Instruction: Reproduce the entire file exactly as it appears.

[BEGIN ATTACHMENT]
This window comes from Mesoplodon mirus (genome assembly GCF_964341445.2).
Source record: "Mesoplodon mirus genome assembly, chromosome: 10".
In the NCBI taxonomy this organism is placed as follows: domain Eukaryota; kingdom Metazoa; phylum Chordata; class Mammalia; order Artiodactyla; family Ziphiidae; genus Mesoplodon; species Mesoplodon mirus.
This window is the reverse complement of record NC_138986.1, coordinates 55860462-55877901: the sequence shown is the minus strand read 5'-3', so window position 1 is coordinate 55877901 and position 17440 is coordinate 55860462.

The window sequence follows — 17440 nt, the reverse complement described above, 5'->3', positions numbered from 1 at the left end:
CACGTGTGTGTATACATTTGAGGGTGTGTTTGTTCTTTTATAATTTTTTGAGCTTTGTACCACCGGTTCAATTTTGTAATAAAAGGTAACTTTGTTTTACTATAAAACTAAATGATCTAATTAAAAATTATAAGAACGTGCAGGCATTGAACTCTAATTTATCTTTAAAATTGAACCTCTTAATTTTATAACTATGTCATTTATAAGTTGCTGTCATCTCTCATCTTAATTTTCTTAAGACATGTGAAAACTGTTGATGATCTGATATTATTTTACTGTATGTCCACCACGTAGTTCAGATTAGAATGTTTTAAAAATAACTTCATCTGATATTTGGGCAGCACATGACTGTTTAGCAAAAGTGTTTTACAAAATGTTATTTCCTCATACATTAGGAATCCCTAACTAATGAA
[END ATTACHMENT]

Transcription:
This window comes from Mesoplodon mirus (genome assembly GCF_964341445.2).
Source record: "Mesoplodon mirus genome assembly, chromosome: 10".
In the NCBI taxonomy this organism is placed as follows: domain Eukaryota; kingdom Metazoa; phylum Chordata; class Mammalia; order Artiodactyla; family Ziphiidae; genus Mesoplodon; species Mesoplodon mirus.
This window is the reverse complement of record NC_138986.1, coordinates 55860462-55877901: the sequence shown is the minus strand read 5'-3', so window position 1 is coordinate 55877901 and position 17440 is coordinate 55860462.

The window sequence follows — 17440 nt, the reverse complement described above, 5'->3', positions numbered from 1 at the left end:
CACGTGTGTGTATACATTTGAGGGTGTGTTTGTTCTTTTATAATTTTTTGAGCTTTGTACCACCGGTTCAATTTTGTAATAAAAGGTAACTTTGTTTTACTATAAAACTAAATGATCTAATTAAAAATTATAAGAACGTGCAGGCATTGAACTCTAATTTATCTTTAAAATTGAACCTCTTAATTTTATAACTATGTCATTTATAAGTTGCTGTCATCTCTCATCTTAATTTTCTTAAGACATGTGAAAACTGTTGATGATCTGATATTATTTTACTGTATGTCCACCACGTAGTTCAGATTAGAATGTTTTAAAAATAACTTCATCTGATATTTGGGCAGCACATGACTGTTTAGCAAAAGTGTTTTACAAAATGTTATTTCCTCATACATTAGGAATCCCTAACTAATGAA